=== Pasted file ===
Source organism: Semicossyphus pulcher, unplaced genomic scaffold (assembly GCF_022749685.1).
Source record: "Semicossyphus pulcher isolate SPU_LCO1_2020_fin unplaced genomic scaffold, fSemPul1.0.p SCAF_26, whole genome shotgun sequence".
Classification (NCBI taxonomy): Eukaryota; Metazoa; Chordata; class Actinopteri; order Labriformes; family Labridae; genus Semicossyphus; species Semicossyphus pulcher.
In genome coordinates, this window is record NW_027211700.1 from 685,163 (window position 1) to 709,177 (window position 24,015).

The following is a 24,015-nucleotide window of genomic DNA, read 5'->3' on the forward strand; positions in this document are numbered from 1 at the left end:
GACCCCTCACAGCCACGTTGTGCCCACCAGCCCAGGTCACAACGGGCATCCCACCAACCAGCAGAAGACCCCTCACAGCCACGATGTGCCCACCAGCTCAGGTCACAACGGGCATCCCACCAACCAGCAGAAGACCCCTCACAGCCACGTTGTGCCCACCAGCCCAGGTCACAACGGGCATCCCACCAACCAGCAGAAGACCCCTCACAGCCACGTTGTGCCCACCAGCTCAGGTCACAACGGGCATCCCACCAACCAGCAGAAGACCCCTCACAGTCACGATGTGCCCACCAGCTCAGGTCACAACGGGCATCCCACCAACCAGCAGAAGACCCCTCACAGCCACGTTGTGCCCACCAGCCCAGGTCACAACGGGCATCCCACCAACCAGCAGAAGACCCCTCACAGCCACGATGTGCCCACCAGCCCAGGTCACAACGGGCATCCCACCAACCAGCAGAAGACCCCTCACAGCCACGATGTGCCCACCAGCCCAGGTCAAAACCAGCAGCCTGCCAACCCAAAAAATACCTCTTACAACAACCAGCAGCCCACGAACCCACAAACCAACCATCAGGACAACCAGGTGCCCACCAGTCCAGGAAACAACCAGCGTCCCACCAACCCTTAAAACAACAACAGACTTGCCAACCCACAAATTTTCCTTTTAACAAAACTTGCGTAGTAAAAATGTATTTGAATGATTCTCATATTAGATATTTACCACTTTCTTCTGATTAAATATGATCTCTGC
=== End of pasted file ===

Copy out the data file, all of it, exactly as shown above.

Source organism: Semicossyphus pulcher, unplaced genomic scaffold (assembly GCF_022749685.1).
Source record: "Semicossyphus pulcher isolate SPU_LCO1_2020_fin unplaced genomic scaffold, fSemPul1.0.p SCAF_26, whole genome shotgun sequence".
Classification (NCBI taxonomy): Eukaryota; Metazoa; Chordata; class Actinopteri; order Labriformes; family Labridae; genus Semicossyphus; species Semicossyphus pulcher.
In genome coordinates, this window is record NW_027211700.1 from 685,163 (window position 1) to 709,177 (window position 24,015).

The following is a 24,015-nucleotide window of genomic DNA, read 5'->3' on the forward strand; positions in this document are numbered from 1 at the left end:
GACCCCTCACAGCCACGTTGTGCCCACCAGCCCAGGTCACAACGGGCATCCCACCAACCAGCAGAAGACCCCTCACAGCCACGATGTGCCCACCAGCTCAGGTCACAACGGGCATCCCACCAACCAGCAGAAGACCCCTCACAGCCACGTTGTGCCCACCAGCCCAGGTCACAACGGGCATCCCACCAACCAGCAGAAGACCCCTCACAGCCACGTTGTGCCCACCAGCTCAGGTCACAACGGGCATCCCACCAACCAGCAGAAGACCCCTCACAGTCACGATGTGCCCACCAGCTCAGGTCACAACGGGCATCCCACCAACCAGCAGAAGACCCCTCACAGCCACGTTGTGCCCACCAGCCCAGGTCACAACGGGCATCCCACCAACCAGCAGAAGACCCCTCACAGCCACGATGTGCCCACCAGCCCAGGTCACAACGGGCATCCCACCAACCAGCAGAAGACCCCTCACAGCCACGATGTGCCCACCAGCCCAGGTCAAAACCAGCAGCCTGCCAACCCAAAAAATACCTCTTACAACAACCAGCAGCCCACGAACCCACAAACCAACCATCAGGACAACCAGGTGCCCACCAGTCCAGGAAACAACCAGCGTCCCACCAACCCTTAAAACAACAACAGACTTGCCAACCCACAAATTTTCCTTTTAACAAAACTTGCGTAGTAAAAATGTATTTGAATGATTCTCATATTAGATATTTACCACTTTCTTCTGATTAAATATGATCTCTGC